But I think, some great advice there Darcy about enabling each of your leaders to become the engine for recruitment, rather than try to put it into a formula. Every team needs to have an inspiring leader that wants to create a fun environment in each o their teams and it’s something that everybody can take away  from our conversation.
What's in store for you in the future? I'm going to continue to, by the way for the listeners, Darcy was kind enough to give us a chance because he loves the outsiders so much that he decided to be my first customer at Talkpush some six years ago. And will  continue to advise Talkpush in its next phase of growth.

What are you working on next? What are you working on now?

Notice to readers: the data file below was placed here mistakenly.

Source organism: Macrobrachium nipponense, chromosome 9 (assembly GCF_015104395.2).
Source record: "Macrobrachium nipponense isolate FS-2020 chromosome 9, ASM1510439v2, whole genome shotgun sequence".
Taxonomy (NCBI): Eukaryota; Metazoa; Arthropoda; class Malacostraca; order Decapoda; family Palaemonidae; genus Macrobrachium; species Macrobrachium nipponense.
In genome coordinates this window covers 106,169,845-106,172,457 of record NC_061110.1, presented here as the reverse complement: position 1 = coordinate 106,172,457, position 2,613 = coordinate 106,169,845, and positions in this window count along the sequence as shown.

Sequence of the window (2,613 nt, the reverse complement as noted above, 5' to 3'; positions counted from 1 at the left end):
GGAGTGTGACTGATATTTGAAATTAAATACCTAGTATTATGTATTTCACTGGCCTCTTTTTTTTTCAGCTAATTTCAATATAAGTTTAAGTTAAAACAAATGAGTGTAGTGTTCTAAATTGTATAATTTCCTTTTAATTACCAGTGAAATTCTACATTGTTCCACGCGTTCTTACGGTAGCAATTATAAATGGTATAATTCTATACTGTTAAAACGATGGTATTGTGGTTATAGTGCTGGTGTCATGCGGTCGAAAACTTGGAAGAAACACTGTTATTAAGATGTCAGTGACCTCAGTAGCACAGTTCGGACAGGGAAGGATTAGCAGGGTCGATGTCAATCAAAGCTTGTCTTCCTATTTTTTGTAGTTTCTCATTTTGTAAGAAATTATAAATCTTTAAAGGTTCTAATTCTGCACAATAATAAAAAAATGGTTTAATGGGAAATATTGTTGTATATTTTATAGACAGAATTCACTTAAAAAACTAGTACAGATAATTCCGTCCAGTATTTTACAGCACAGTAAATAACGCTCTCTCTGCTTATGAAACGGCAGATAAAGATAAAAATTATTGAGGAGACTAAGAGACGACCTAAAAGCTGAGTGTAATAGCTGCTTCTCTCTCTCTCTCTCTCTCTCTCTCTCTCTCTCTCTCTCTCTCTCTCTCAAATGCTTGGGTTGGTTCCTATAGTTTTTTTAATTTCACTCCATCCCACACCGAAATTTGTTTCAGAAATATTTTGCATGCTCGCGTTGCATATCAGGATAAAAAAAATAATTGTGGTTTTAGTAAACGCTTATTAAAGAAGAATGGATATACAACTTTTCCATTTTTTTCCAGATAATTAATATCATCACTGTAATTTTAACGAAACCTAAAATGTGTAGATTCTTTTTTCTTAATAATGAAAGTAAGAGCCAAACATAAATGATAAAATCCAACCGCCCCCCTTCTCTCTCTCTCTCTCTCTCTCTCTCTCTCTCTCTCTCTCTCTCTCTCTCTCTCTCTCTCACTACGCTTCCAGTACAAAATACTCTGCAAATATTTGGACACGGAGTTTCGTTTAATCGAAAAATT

Darcy: Well, I guess as you know, Max, I, was sure we had a small SAP group, which when I sold that to an Australian company and then we took the SAP piece, that share piece into something called Synchrony, which was again a company that about a year ago I sold to Rising, which is a big U.S partner. So, you know, put in a good year. I had a nice transition. I’m very proud to see that, you know, we became number one in Asia for SAP success factor partners. Within 12 months, we were named the number one partner in the region, which I couldn't be more proud of. And now they will become and they are probably the biggest global partner in the world. And that's what I set out to do. And I’m happy that you know, Rising will take it to the next level. So I guess I'm settling in the whole Corona thing, I guess COVID stuff is... Certainly created a challenge for all of us, which is just another challenge on the road. It's a tough one and when we go back max to the millennial discussions and things that, you know, I think we could argue, this generation was fairly entitled with very little resistance to their success. I think now ...